Thursday, April 3, 2008
quick notes on China
Believe it or not, China might just be the freest country in the world. In this man's opinion you can do anything you goddamn want here, except challenge the government. There's corruption, sure. Those who rule have to be bought a drink. (Anyone reading this who wants to pretend that their country isn't corrupt is probably on the wrong blog, ha ha) Otherwise, if you want to turn your street-facing apartment into a noodle shop, off you go. If you want set up a bicycle repair cart on the street corner, or a barber's stool, or a fruit stand, no one will stop you. The results of government crackdowns are occasionally apparent. Traffic is no longer an uninterrupted chorus of car horn beeping. The footpaths are no longer covered in spit. Adult-run gangs of child beggars seemed to have disappeared. Bloody fascists!
There isn't any. Lone women walk the streets late at night. I followed my mad buddy Lulu as she plunged through pitch-black back alleys in Hohai and it never occurred to either of us that anything bad might happen. It's that kind of place. Like anywhere, it's possible to get mugged. I know a chick to whom this happened. And one time I witnessed an attempted mugging in broad daylight in Beihai Park. Everyone was astounded at this extraordinary event. (Funnily enough the sight of a tall laowai, which is to say, me, walking in their direction was enough to cause the muggers to flee. Were all crime so easily put paid to, ha!) I have never heard of anyone being burglarised. I expect it's the complete absence of smack addicts. There is also no public drunkenness. The Chinese are not drinkers. Sydney CBD at night is far more dangerous than pretty much anywhere in Beijing or Shanghai. Apparently in Xian there are lots of bag snatchers. I went there and nothing happened.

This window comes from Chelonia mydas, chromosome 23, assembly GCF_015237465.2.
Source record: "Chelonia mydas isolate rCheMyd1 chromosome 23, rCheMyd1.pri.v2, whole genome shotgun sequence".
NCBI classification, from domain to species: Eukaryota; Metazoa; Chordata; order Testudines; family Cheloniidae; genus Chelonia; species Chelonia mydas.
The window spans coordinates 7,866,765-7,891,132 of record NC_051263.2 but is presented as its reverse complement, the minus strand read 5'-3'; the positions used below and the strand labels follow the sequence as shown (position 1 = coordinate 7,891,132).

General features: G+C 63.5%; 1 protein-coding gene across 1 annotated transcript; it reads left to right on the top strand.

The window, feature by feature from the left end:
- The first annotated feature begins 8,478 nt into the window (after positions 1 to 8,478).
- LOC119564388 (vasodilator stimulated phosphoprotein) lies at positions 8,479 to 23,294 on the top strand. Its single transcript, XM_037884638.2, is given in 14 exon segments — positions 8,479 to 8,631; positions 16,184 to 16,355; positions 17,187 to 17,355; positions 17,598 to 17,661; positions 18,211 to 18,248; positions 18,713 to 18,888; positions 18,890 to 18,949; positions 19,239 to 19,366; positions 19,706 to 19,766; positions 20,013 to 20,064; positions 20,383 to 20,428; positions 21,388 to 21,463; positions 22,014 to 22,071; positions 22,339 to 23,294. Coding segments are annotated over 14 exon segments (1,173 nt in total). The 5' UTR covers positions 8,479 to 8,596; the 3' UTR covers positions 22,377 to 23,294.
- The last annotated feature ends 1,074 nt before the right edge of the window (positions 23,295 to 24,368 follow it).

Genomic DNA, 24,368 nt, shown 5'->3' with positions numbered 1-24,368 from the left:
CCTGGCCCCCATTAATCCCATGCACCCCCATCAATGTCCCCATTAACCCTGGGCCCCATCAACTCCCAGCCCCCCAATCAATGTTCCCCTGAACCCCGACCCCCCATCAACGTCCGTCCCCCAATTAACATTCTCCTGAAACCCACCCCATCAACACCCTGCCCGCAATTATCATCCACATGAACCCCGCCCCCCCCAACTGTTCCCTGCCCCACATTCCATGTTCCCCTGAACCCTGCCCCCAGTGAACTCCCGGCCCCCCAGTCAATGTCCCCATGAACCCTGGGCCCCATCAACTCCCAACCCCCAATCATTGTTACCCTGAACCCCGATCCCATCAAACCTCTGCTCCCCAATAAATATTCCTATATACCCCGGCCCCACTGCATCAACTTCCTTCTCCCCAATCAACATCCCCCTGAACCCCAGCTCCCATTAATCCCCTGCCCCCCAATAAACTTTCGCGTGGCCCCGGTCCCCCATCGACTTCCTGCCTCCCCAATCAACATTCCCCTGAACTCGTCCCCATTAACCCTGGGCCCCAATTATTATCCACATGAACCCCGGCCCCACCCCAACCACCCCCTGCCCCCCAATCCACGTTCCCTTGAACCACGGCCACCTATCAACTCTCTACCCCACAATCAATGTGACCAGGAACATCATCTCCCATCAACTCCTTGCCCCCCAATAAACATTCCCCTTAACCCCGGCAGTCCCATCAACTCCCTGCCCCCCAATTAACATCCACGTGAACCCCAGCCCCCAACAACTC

My buddy Maya took me to an art district that's been established in an old industrial estate. By way of modern art, urban Chinese are asking who they are. It was terrific. The Chinese art scene blows me away. A few of the pieces were about censorship. I wondered at this. To a far greater extent the exhibition seemed to be about money and sex in the new China. To this end there was an installation featuring a giant gold penis. There was also a statue of lingerie-clad female legs, the upper torso of which was a bas-relief 100 RMB note. And there was a large canvas that consisted of a close-up of a mouth fellating a penis with speech balloons from above asking if the fellator speaks English. Keep in mind that this is a government run art district. Forget under-the-radar, this is all in the open - officially approved vicious criticism of modern China. I expect one could get censored in China. I expect one can get censored here too. The point is...?
I'm starting to wonder if it matters what government you have. Depending on your definition, China is 'communist', or 'fascist', or a kleptocracy, or simply the imperial system of old. A strong case could be made that China is libertarian. Without exhaustive study, I declare that the government seems amazingly unobtrusive. But whatever... China is fresh, alive, exciting - people are unfettered. Anyone who wants to bang on about the superiority of 'democracy', knock yourself out. Every democracy I know has a privately owned Reserve Bank precisely designed to keep everybody in debt peonage. I don't know about you, but nearly everyone I know despises their job and would love to quit. But they can't. They're shackled to debt. They are not free. Oh, all right, they're free - free to choose between "I will ensure the independence of the Reserve Bank" candidate A and "I will ensure the independence of the Reserve Bank" candidate B. Fantastic. Meanwhile, in China, (which the Jewish media assures us is a repressive dictatorship that we must all boycott) people are emphatically not shackled in this Western 'democratic' fashion. Nobody says - the hype about China says more about the hype-merchants than it does about China.